The Minors mentioned in the earlier deeds, asking for re-analysis of old land boundaries from long-ago grants of land, are not findable in the book without further evidence.

I should add that I would never rely on the Thomas Minor Descendants book for anything other than clues.  The book is extensive but essentially unsourced.

Conclusion:  we will refer back to these records as new clues arise from other sources.

My copy of Thomas Minor Descendants. The colorful tabbed notes refer to DNA connections I’ve found. At this distance in time, in New England, it’s almost impossible to know why I am connected to someone through a small matching DNA segment. But it’s kind of fun to look around.

(2) Reports by Lydia’s children

Of Lydia’s 14 children (more another time on them), the known children who lived until 1880 reported the birthplaces of their parents to the census enumerator as follows.

  • 1880 census: both parents were born in Connecticut. 
  • 1880 census: both parents were born in Rhode Island.
  • 1880 census: both parents were born in Rhode Island ( and 1900 census, same).
  • 1880 census: father was born in Rhode Island, mother was born in Connecticut.
  • 1880 census: both parents were born in Connecticut.

It’s split right down the middle between Connecticut and Rhode Island.  However, the birthplace of the father is definitely known (Rhode Island) and in fact Russell Lamphere lived in Westerly, Rhode Island until adulthood. The children themselves were born in Connecticut, so might be inclined to favor Connecticut as the answer.  I have two (contradictory) observations:

  1. Only the children who mis-identified their father’s birthplace (by assigning him to Connecticut) said that Lydia was born in Connecticut.  But if Lydia WAS born in Connecticut, that fact may have tipped the balance of their thinking.
  2. When the answer was split, Lydia was placed in Connecticut.

(3) Death records for Lydia’s children, mentioning her

Although two independent sources confirm that Lydia and Russell had 14 children (footnote 2 of part 1 and another source to be detailed along with her children, later), I have tentatively identified only 10 of them, because the births were not recorded.

My hope, here, is to see a death record that names a place of birth for the MOTHER of the deceased person. That fact is sometimes included in formal state death records by the late 1800’s.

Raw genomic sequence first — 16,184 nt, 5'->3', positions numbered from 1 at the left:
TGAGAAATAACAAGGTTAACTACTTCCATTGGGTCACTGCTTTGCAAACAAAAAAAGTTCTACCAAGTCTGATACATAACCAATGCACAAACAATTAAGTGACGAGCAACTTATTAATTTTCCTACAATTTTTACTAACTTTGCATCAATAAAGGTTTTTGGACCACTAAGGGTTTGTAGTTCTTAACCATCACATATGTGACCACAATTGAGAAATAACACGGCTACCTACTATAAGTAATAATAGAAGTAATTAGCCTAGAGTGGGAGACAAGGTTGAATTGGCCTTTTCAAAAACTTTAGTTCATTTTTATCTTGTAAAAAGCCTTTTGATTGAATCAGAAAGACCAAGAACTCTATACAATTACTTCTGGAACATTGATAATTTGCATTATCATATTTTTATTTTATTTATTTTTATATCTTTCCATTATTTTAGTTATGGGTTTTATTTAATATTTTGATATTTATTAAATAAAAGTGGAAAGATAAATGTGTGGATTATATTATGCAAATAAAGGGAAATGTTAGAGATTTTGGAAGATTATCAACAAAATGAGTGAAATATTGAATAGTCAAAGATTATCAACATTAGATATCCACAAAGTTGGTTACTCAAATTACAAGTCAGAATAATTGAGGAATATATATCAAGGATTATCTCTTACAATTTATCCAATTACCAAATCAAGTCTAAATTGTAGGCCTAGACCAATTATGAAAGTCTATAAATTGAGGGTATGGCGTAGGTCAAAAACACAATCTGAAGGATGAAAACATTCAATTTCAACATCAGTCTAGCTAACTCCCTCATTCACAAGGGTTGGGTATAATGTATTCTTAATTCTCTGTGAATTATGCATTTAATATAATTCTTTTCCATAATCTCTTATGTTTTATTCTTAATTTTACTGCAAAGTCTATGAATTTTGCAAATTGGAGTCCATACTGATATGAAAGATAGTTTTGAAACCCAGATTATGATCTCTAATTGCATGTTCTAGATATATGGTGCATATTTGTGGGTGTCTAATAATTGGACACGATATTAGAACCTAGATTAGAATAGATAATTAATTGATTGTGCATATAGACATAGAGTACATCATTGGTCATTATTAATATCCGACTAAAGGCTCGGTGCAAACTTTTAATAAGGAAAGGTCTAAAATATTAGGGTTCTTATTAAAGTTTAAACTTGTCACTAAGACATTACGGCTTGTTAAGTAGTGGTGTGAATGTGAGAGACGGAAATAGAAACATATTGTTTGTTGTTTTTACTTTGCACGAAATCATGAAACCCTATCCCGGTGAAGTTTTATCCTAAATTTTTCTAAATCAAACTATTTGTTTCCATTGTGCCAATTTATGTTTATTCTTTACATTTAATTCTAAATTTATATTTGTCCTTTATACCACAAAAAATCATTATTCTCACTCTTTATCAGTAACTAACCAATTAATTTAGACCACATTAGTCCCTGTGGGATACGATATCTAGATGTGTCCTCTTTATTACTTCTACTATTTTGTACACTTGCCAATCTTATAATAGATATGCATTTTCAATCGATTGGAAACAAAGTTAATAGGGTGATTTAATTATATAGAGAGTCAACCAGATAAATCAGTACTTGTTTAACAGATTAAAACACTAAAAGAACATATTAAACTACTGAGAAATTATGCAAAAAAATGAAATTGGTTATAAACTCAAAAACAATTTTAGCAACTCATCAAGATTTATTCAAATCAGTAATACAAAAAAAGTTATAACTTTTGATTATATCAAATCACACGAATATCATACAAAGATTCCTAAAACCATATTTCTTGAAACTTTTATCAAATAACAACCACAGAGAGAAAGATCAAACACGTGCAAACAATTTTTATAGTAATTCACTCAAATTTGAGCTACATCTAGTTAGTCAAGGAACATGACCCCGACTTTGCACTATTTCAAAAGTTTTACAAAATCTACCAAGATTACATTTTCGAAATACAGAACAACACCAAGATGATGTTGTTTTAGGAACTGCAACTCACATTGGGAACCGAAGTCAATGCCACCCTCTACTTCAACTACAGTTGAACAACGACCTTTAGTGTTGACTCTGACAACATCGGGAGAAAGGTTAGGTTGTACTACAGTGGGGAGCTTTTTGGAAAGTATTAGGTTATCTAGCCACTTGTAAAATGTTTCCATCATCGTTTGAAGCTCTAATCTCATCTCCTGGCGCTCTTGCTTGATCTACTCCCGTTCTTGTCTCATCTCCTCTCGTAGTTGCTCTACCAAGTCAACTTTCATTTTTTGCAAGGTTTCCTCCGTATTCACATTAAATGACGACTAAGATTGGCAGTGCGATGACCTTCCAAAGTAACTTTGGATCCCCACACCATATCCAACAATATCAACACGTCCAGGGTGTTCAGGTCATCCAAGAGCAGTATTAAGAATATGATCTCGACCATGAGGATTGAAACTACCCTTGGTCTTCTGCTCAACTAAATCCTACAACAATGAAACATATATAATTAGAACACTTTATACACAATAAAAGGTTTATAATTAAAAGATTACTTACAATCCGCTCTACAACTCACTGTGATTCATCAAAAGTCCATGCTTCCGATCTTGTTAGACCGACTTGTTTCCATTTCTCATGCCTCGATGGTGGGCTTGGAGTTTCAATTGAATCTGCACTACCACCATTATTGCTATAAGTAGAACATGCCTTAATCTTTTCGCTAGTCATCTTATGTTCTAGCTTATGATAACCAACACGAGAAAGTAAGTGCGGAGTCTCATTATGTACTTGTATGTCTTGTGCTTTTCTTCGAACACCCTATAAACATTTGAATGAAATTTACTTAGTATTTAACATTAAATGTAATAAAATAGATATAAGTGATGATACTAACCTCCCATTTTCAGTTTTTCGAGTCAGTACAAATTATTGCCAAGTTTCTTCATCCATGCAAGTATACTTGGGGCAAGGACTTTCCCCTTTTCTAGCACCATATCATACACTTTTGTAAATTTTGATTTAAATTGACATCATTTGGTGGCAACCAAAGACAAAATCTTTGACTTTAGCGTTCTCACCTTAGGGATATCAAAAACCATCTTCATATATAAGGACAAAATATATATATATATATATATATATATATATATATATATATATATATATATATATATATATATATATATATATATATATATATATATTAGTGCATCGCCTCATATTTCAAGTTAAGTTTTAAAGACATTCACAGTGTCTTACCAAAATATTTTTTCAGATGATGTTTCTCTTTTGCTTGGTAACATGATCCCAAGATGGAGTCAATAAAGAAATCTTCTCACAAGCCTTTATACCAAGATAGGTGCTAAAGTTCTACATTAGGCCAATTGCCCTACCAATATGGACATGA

I have seen enough of Connecticut death record books in person to know that no place of birth for the parents will be included, but perhaps a son or daughter died in a location where there would be such a record (like Massachusetts).  Tracing each of Lydia’s children has been challenging and I have a known place of death for only seven, of which four died in Connecticut.  Lucy Ann Lamphere Cook died in Burlington, Kane County, Illinois in 1865 – I have not found a death record for her yet.  Williard/Willard Lamphere, who lived for a long time in Iowa, died in Wyoming in 1902, I am seeing only a grave, not a death record. My ancestor Russell Lamphere died in Cranston, Rhode Island; no birthplaces of parents given.

So, struck out on this one.

(4) Methodist church in Preston?

I’m not finding a lot of information about early non-Congregational churches in Preston.  Consulted D. Hamilton Hurd, A History of New London County, 1882, chapter LXXII, “Preston”, page 595-604.

(5) Methodist church in Norwich Falls?

An 1833 map of Norwich shows a Methodist Church in the Falls area where Russell and Lydia lived (evidence for their life in The Falls will be covered next time in Russell’s life story).

A Map of Norwich from Actual Survey by William Lester Jr, 1833; close up of The Falls area. The “M” and the orange box indicates a Methodist Church.

Frances M. Caulkins, in her 1866 History of Norwich, Connecticut devotes two pages to the Methodist churches (p. 605-603), and mentions the Falls chapel:

In May, 1825, a small church was dedicated at the Falls village, and for several years the members from the Landing resorted thither for public worship, forming but one church and society.

This gives the impression that the small church was not viable for long.  Nothing I’ve tried has brought up a manuscript record set for that church; maybe someday, though. If I ever get to the New London County Historical Society I will check out anything related to Methodist churches, or to The Falls area of Norwich. While it would be nice to find records, they probably wouldn’t reveal much because Lydia only lived there as a married adult, not as a child.